As far as talking is concerned, you want to make sure you are spending plenty of time with him talking to him and interacting. The time that you spend with your parrot is very important, and should happen every day. Even if you're just holding him while watching TV and chatting with him during the commercials. They are social animals, and they crave to be interacted with.

To train him you might want to consider looking at target training. Here is a video that goes over the basics. There are lots of resources, both free and paid, that can be found on the internet. Google is a great tool to find all of this. There is also lots of information in different posts right here on /r/Parrots.

Hope that helps!

u/molligum · 1 pointr/Goldfish

First of all: Nice username. Every time I see it puts me in mind of John Hartford.

Second: Where are you getting your BSF larvae? Are you growing them or just feeding them up to the fish. I read about some that took it on themselves to move into an outdoor red wiggler compost bin. So I've been thinking about moving some like these into their own floor of my indoor high-rise worm farm. Sara and Maybelle are anxious for me to get on with it.

Third: Regarding periodic weigh-ins, in the beginning, neither Sara nor I were too excited about the idea but Maybelle didn't seem to mind too much. So didn't weigh Sara for a couple months. Then, as people fish are wont to do, she felt left out. So now sometimes they are outright cooperative. At worst there is minor perfunctory resistance. Either way, it only takes a couple minutes at the low water point of a water change. I'm not trying to talk anybody into anything though.

But mainly: Thank you for your thoughtful reply.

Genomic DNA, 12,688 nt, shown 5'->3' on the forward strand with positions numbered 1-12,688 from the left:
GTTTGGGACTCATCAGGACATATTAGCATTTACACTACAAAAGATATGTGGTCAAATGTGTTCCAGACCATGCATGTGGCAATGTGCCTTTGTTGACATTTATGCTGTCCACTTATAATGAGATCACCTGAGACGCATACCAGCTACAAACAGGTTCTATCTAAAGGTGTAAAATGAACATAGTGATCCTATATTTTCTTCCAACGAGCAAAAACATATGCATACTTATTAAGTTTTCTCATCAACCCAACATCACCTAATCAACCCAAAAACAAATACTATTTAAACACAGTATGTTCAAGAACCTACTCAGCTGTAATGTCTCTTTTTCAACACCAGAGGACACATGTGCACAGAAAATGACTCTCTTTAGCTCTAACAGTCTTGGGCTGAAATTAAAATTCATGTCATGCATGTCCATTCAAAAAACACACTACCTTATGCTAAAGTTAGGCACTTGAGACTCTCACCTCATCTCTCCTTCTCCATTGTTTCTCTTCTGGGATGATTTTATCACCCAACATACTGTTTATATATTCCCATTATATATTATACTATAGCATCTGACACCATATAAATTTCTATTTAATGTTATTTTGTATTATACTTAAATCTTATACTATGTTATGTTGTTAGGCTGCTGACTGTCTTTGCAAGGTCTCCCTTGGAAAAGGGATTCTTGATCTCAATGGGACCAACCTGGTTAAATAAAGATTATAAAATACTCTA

u/Passan · 1 pointr/cockatiel

You guys should try Nutri Berries. Supposed to be just as healthy as pellets for them. They came recommended by my vet.

u/BulDinoo · 1 pointr/budgies

I'm not sure on that, i've introduced younger birds to older ones and they've went on fine, but I really don't have that much experience to answer your question.

Only suggestion that I will throw is try to change her diet. I see her food bowl has only seeds, which is not healthy. Pellet food like this is best for them and if you can have them eat green veggies like spinach it would be awesome. Note that changing the diet of an already mature bird will probably take some time as they will refuse to eat anything else than seeds. You can search online for how to switch to a different diet.

Also checkout /r/parrots, lots of information there and I think there's more people there. A lot of the advice for other bird usually can apply to parakeets as well.

Good luck!

u/argentmaelstrom · 1 pointr/cockatiel

Did you ever get an answer to this? I've been wondering about it too.

edit: I did some prodding at the product over on amazon and learned that apparently it works for them too!

u/EspeonValesti · 1 pointr/cockatiel

Try Nutriberries. A lot of tiels that have trouble with seed to pellet transitions have a decent time with those. They're a lot healthier than just seeds, since they're 50% pellets. The only thing is it can get expensive to feed them only the Nutriberries, as a 4-Pound Tub costs almost $30.